As various groups ranging from insiders to well-informed professionals to the average investor receive the information and buy or sell a security accordingly, its price moves gradually toward the new Equilibrium. Therefore, technicians do not expect the price adjustment to be as abrupt as fundamental analysts and efficient market supporters do, but expect a gradual price adjustment to reflect the gradual flow of information shows this process wherein new information causes a decrease in the equilibrium price for a security, but the price adjustment is not rapid. It occurs as a trend that persists until the stock reaches its new equilibrium.

Technical analysts look for the beginning of a movement from one equilibrium value to a new equilibrium value. Technical analysts do not attempt to predict the new equilibrium value. They look for the start of a change so that they can get on the bandwagon early and benefit from the move to the new equilibrium by buying if the trend is up or selling if the trend is down. Obviously, if there is a rapid adjustment of prices, as expected by those who espouse an efficient market, it would keep the ride on the bandwagon so short that investors could not get on board and benefit from the ride.

Fundamental analysis looks at a share’s market price in light of the company’s underlying business proposition and financial situation. It involves making both quantitative and qualitative judgments about a company. Fundamental analysis can be contrasted with ‘technical analysis’, which seeks to make judgments about the performance of a share based solely on its historic price behavior and without reference to the underlying business, the sector it’s in, or the economy as a whole. This is done by tracking and charting the companies stock price, volume of shares traded day to day, both on the company itself and also on its competitors. In this way investors hope to build up a picture of future price movements.

What Is Technical Analysis?
Technical analysis is a method of evaluating securities by analyzing the statistics generated by market activity, such as past prices and volume. Technical analysts do not attempt to measure a security's intrinsic value, but instead use charts and other tools to identify patterns that can suggest future activity.

Just as there are many investment styles on the fundamental side, there are also many different types of technical traders. Some rely on chart patterns, others use technical indicators and oscillators, and most use some combination of the two. In any case, technical analysts' exclusive use of historical price and volume data is what separates them from their fundamental counterparts. Unlike fundamental analysts, technical analysts don't care whether a stock is undervalued - the only thing that matters is a security's past trading data and what information this data can provide about where the security might move in the future.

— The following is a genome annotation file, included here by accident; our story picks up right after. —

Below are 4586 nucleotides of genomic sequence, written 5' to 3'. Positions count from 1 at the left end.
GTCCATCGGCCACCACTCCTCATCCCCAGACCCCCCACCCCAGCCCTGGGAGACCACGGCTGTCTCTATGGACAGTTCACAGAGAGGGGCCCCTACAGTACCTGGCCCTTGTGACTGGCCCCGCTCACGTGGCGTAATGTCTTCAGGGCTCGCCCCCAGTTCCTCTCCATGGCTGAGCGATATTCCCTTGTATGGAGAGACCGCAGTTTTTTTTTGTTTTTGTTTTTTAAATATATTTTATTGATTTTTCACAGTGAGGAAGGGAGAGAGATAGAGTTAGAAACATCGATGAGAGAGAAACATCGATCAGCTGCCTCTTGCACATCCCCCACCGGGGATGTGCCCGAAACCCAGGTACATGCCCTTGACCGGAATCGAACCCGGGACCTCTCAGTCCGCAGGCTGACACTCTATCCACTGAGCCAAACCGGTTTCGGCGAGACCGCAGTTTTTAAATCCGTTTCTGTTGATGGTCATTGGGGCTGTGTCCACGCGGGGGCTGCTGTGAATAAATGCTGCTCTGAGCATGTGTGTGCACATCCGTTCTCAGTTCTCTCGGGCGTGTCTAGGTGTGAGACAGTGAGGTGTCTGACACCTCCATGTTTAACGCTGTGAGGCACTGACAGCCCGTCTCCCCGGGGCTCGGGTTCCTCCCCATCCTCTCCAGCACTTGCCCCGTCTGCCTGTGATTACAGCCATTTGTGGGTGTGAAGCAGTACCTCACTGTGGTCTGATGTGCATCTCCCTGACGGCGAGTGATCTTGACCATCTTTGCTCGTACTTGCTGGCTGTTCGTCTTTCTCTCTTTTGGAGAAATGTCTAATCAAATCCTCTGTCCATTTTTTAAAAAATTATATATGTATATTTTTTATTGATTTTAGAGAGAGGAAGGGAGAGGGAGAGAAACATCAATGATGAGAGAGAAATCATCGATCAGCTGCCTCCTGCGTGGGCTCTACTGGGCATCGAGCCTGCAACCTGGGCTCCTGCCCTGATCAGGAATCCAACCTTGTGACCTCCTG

The field of technical analysis is based on three assumptions:
1.The market discounts everything.
2.Price moves in trends.
3.History tends to repeat itself.

1. The Market Discounts Everything
A major criticism of technical analysis is that it only considers price movement, ignoring the fundamental factors of the company. However, technical analysis assumes that, at any given time, a stock's price reflects everything that has or could affect the company - including fundamental factors. Technical analysts believe that the company's fundamentals, along with broader economic factors and market psychology, are all priced into the stock, removing the need to actually consider these factors separately. This only leaves the analysis of price movement, which technical theory views as a product of the supply and demand for a particular stock in the market.

2. Price Moves in Trends
In technical analysis, price movements are believed to follow trends. This means that after a trend has been established, the future price movement is more likely to be in the same direction as the trend than to be against it. Most technical trading strategies are based on this assumption.

3. History Tends To Repeat Itself
Another important idea in technical analysis is that history tends to repeat itself, mainly in terms of price movement. The repetitive nature of price movements is attributed to market psychology; in other words, market participants tend to provide a consistent reaction to similar market views over time. Technical analysis uses chart patterns to analyze market movements and understand trends. Although many of these charts have been used for more than 100 years, they are still believed to be relevant because they illustrate patterns in price movements that often repeat themselves.